A scientist at the Gladstone Institutes has discovered how a gene known as SIRT3 contributes to a suite of health problems sweeping across America, offering new insight into how to combat these potentially fatal conditions.
In a paper being published today in Molecular Cell, Gladstone Senior Investigator Eric Verdin, MD, describes how SIRT3, when switched off, accelerates the build-up of fats throughout the body. This can lead to obesity, high blood pressure and a decreased ability to process sugar—the combination of which is known as the "metabolic syndrome." Metabolic syndrome significantly increases one's risk for developing heart disease and diabetes.
Advertisement"Estimates indicate that one-third of Americans have the metabolic syndrome, and more develop it each year," said Warner Greene, MD, PhD, who directs virology and immunology research at Gladstone, a leading and independent biomedical-research organization. Dr. Greene is also a professor of medicine, microbiology and immunology at the University of California San Francisco (UCSF), with which Gladstone is affiliated. "By showing how the absence of SIRT3 can exacerbate obesity, Dr. Verdin's group offers important clues concerning new ways to alleviate the symptoms of this American epidemic."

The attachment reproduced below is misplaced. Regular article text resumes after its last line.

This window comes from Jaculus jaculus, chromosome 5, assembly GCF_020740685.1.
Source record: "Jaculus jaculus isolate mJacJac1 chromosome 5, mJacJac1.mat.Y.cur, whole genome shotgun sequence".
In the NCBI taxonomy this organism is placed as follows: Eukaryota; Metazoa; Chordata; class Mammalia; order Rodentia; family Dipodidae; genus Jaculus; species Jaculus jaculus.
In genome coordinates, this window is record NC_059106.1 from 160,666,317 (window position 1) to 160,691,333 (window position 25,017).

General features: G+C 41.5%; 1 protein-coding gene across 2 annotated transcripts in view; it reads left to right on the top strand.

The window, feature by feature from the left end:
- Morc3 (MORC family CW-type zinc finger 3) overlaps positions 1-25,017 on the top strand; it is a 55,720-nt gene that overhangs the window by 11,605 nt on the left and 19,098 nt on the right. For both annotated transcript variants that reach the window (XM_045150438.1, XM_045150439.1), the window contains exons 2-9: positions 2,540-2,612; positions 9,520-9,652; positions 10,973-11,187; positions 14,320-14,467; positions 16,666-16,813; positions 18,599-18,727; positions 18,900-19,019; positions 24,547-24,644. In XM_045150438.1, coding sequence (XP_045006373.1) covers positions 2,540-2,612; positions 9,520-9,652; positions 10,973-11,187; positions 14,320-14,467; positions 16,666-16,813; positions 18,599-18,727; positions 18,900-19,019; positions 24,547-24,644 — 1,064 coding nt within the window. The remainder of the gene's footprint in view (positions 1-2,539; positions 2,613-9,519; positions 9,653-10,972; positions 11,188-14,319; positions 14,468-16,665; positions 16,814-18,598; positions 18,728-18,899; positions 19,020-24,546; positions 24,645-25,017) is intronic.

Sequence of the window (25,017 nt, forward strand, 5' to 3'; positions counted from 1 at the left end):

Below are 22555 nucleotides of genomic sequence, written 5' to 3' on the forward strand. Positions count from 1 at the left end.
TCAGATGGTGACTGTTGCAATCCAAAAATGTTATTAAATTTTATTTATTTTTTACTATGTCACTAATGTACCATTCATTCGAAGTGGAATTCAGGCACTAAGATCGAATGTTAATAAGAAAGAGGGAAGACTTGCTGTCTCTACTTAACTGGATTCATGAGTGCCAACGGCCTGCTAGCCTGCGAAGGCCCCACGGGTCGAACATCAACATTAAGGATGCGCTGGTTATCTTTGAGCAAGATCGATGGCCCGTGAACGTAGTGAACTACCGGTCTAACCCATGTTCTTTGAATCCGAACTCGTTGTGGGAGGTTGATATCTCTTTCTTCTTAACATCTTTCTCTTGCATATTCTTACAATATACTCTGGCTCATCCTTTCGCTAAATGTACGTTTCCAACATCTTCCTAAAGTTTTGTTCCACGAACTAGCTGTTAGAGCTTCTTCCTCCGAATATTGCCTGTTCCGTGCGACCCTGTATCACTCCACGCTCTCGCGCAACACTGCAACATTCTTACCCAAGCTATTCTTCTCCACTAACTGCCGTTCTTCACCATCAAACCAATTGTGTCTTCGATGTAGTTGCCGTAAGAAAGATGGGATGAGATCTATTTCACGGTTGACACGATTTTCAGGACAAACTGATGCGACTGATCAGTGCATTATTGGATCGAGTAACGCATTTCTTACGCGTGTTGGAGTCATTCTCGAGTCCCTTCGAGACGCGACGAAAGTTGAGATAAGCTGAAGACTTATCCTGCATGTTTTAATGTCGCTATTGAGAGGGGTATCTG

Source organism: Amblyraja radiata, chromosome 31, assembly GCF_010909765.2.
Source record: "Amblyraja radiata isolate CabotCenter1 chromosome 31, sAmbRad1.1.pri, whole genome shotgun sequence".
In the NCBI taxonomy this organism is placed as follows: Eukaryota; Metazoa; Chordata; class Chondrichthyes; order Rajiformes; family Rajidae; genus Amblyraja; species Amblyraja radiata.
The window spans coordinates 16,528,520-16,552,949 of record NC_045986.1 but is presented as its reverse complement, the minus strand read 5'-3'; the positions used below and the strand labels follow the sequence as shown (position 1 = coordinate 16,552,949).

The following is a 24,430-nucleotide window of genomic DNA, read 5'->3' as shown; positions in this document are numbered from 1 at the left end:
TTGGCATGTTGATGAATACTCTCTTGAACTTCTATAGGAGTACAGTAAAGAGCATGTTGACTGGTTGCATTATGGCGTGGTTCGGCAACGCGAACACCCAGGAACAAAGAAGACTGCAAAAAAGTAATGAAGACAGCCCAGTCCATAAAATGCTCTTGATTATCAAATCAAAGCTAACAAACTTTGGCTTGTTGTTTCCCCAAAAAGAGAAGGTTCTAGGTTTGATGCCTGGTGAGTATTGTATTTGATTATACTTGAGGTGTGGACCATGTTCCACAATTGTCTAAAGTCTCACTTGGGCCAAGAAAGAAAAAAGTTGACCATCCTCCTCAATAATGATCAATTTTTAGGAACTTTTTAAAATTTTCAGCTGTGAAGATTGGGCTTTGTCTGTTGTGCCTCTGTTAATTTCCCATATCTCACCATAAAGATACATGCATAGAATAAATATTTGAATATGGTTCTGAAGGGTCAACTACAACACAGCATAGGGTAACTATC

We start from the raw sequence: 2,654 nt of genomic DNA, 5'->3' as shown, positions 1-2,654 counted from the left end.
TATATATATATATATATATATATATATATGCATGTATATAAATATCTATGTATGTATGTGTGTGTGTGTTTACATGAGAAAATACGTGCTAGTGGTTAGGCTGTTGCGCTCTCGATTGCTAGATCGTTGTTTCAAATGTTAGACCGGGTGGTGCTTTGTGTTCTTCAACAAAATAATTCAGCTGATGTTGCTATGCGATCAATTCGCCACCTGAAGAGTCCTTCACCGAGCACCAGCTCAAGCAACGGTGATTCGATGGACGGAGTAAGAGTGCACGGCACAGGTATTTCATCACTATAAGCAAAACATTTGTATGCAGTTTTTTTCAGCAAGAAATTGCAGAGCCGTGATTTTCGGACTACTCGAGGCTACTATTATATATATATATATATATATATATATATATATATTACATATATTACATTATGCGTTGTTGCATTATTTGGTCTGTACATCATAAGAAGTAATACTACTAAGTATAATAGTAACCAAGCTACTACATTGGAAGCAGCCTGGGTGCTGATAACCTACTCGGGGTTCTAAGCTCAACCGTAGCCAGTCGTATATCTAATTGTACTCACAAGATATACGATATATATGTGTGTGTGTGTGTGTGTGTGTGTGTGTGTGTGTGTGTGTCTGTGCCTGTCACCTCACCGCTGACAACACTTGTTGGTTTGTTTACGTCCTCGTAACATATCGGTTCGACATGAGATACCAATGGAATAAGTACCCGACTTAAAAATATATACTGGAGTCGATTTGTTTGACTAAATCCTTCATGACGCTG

To better understand the origins of obesity and this associated syndrome, Dr. Verdin and his colleagues deactivated, or turned off, the SIRT3 gene in laboratory mice. They then fed the mice a high-fat diet and observed the animals' response at a molecular level.
Normally, SIRT3 sets off a complex chain of events to transform fat into energy at the cellular level. But deleting the SIRT3 gene disrupted this chain, and fat deposits weren't broken down as they should have been.
Dr. Verdin further found that prolonged intake of a high-fat diet, even in normal mice, can itself reduce the activity of the enzyme produced by SIRT3—an enzyme his laboratory originally discovered. The reduction in enzyme activity, in turn, leads to further fat build-up in places such as the bloodstream and liver. Over time, this build-up can lead to obesity, high blood pressure and insulin resistance.
Dr. Verdin and his colleagues also analyzed the SIRT3 genes of 8,000 Finnish men. This analysis pinpointed a single SIRT3 gene mutation in 30% of the men. When present, the mutation reduced SIRT3 activity and increased risk for developing the metabolic syndrome.
"Finding a SIRT3 gene mutation linked to metabolic syndrome is a big step towards developing treatments for this increasingly common collection of obesity-related illnesses," said Dr. Verdin, who is also a UCSF professor of medicine. "In the future, we hope to examine whether increasing SIRT3 activity can help decrease the symptoms of metabolic syndrome. We are also working to identify new drugs that can enhance the SIRT3 enzyme. Such drugs could be used in the future to stem the tide of the metabolic syndrome and its many complications."